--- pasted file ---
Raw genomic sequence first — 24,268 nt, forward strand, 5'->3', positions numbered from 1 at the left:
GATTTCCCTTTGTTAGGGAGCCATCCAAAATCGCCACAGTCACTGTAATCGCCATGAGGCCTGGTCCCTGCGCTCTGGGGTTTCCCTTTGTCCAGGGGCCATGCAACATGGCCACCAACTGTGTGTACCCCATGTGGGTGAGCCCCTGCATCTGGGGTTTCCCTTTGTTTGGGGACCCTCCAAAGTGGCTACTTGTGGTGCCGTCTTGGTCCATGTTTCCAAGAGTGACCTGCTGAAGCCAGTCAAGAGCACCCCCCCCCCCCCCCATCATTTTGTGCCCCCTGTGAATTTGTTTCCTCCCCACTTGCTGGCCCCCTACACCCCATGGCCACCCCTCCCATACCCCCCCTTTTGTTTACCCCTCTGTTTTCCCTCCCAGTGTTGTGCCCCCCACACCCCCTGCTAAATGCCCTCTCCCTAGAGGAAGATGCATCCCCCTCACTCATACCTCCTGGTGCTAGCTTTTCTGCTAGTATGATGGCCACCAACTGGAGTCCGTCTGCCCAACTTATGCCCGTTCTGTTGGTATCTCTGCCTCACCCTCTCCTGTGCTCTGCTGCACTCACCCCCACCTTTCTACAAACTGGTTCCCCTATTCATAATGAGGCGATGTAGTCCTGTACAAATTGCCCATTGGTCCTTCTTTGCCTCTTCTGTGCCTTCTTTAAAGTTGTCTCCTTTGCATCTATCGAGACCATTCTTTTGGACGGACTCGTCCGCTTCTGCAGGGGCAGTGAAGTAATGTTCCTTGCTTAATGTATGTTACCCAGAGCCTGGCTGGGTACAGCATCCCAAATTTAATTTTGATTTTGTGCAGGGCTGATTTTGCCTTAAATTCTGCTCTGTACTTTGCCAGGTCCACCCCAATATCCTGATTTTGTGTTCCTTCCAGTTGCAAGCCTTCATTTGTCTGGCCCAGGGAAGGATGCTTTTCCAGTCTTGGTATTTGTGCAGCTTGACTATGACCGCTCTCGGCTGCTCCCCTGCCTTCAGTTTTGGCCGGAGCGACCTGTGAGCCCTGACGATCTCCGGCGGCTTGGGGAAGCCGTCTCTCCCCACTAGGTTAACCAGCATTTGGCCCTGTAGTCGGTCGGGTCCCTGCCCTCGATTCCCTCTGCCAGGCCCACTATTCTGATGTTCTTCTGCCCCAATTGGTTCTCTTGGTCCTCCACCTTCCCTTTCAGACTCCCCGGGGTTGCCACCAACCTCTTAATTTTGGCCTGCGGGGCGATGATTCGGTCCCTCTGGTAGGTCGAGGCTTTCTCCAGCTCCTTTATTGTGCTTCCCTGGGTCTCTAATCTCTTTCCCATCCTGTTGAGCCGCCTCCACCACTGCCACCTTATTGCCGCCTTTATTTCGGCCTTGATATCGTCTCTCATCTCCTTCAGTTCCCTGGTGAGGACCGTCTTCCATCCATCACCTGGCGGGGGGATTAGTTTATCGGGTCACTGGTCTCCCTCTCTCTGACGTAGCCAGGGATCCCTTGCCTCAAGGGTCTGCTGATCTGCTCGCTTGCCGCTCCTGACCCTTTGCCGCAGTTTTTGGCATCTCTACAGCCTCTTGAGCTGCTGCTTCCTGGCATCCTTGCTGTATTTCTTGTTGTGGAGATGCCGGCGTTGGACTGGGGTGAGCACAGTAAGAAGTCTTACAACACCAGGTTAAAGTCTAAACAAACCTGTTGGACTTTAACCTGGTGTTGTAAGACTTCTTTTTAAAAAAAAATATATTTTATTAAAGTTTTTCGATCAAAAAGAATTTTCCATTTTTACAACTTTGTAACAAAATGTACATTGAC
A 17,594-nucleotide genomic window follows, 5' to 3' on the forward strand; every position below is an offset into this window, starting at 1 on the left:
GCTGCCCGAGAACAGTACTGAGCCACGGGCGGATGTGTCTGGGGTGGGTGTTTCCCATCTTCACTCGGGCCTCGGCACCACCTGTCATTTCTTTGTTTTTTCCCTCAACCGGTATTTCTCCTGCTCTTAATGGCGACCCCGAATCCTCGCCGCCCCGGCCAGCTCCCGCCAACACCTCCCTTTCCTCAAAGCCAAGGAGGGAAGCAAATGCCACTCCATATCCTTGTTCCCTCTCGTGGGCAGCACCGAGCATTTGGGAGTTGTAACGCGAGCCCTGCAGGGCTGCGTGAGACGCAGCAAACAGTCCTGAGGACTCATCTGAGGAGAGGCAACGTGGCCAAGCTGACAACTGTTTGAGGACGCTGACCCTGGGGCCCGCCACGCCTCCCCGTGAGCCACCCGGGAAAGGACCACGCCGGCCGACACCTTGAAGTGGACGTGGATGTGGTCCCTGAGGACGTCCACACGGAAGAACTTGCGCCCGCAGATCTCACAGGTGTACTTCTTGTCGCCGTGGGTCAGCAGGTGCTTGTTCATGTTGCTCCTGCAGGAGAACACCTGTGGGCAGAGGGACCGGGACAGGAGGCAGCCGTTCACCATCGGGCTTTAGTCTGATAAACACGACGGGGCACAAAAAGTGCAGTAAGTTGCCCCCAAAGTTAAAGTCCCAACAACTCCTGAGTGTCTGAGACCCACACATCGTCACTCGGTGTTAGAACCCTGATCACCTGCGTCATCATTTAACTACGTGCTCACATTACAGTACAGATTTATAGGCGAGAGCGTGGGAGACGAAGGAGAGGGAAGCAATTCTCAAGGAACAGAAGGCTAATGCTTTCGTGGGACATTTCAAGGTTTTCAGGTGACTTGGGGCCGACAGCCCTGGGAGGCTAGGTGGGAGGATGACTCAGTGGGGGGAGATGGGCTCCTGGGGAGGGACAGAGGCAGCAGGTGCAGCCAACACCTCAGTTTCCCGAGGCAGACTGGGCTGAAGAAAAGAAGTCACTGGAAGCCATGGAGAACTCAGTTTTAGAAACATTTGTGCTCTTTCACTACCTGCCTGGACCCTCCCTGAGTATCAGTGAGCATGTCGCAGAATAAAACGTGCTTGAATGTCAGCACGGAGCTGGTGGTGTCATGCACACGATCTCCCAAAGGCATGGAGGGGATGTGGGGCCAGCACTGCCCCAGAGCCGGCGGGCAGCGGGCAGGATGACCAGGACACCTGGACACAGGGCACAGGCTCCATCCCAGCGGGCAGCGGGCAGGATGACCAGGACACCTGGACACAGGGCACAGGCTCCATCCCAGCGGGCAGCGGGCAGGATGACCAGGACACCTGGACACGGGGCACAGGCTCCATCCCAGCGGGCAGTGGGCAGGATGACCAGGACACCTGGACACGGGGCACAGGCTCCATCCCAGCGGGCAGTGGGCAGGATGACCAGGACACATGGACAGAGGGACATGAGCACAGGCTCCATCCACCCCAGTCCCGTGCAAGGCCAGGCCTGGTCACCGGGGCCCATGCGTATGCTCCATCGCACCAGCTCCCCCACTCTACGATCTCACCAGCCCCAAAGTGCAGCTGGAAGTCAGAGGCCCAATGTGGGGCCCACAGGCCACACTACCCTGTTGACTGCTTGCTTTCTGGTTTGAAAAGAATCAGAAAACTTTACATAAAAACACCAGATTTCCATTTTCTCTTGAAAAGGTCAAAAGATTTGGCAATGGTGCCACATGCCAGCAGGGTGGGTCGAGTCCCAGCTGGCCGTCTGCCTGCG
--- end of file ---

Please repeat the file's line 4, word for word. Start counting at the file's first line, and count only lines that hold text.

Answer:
GCTGCCCGAGAACAGTACTGAGCCACGGGCGGATGTGTCTGGGGTGGGTGTTTCCCATCTTCACTCGGGCCTCGGCACCACCTGTCATTTCTTTGTTTTTTCCCTCAACCGGTATTTCTCCTGCTCTTAATGGCGACCCCGAATCCTCGCCGCCCCGGCCAGCTCCCGCCAACACCTCCCTTTCCTCAAAGCCAAGGAGGGAAGCAAATGCCACTCCATATCCTTGTTCCCTCTCGTGGGCAGCACCGAGCATTTGGGAGTTGTAACGCGAGCCCTGCAGGGCTGCGTGAGACGCAGCAAACAGTCCTGAGGACTCATCTGAGGAGAGGCAACGTGGCCAAGCTGACAACTGTTTGAGGACGCTGACCCTGGGGCCCGCCACGCCTCCCCGTGAGCCACCCGGGAAAGGACCACGCCGGCCGACACCTTGAAGTGGACGTGGATGTGGTCCCTGAGGACGTCCACACGGAAGAACTTGCGCCCGCAGATCTCACAGGTGTACTTCTTGTCGCCGTGGGTCAGCAGGTGCTTGTTCATGTTGCTCCTGCAGGAGAACACCTGTGGGCAGAGGGACCGGGACAGGAGGCAGCCGTTCACCATCGGGCTTTAGTCTGATAAACACGACGGGGCACAAAAAGTGCAGTAAGTTGCCCCCAAAGTTAAAGTCCCAACAACTCCTGAGTGTCTGAGACCCACACATCGTCACTCGGTGTTAGAACCCTGATCACCTGCGTCATCATTTAACTACGTGCTCACATTACAGTACAGATTTATAGGCGAGAGCGTGGGAGACGAAGGAGAGGGAAGCAATTCTCAAGGAACAGAAGGCTAATGCTTTCGTGGGACATTTCAAGGTTTTCAGGTGACTTGGGGCCGACAGCCCTGGGAGGCTAGGTGGGAGGATGACTCAGTGGGGGGAGATGGGCTCCTGGGGAGGGACAGAGGCAGCAGGTGCAGCCAACACCTCAGTTTCCCGAGGCAGACTGGGCTGAAGAAAAGAAGTCACTGGAAGCCATGGAGAACTCAGTTTTAGAAACATTTGTGCTCTTTCACTACCTGCCTGGACCCTCCCTGAGTATCAGTGAGCATGTCGCAGAATAAAACGTGCTTGAATGTCAGCACGGAGCTGGTGGTGTCATGCACACGATCTCCCAAAGGCATGGAGGGGATGTGGGGCCAGCACTGCCCCAGAGCCGGCGGGCAGCGGGCAGGATGACCAGGACACCTGGACACAGGGCACAGGCTCCATCCCAGCGGGCAGCGGGCAGGATGACCAGGACACCTGGACACAGGGCACAGGCTCCATCCCAGCGGGCAGCGGGCAGGATGACCAGGACACCTGGACACGGGGCACAGGCTCCATCCCAGCGGGCAGTGGGCAGGATGACCAGGACACCTGGACACGGGGCACAGGCTCCATCCCAGCGGGCAGTGGGCAGGATGACCAGGACACATGGACAGAGGGACATGAGCACAGGCTCCATCCACCCCAGTCCCGTGCAAGGCCAGGCCTGGTCACCGGGGCCCATGCGTATGCTCCATCGCACCAGCTCCCCCACTCTACGATCTCACCAGCCCCAAAGTGCAGCTGGAAGTCAGAGGCCCAATGTGGGGCCCACAGGCCACACTACCCTGTTGACTGCTTGCTTTCTGGTTTGAAAAGAATCAGAAAACTTTACATAAAAACACCAGATTTCCATTTTCTCTTGAAAAGGTCAAAAGATTTGGCAATGGTGCCACATGCCAGCAGGGTGGGTCGAGTCCCAGCTGGCCGTCTGCCTGCG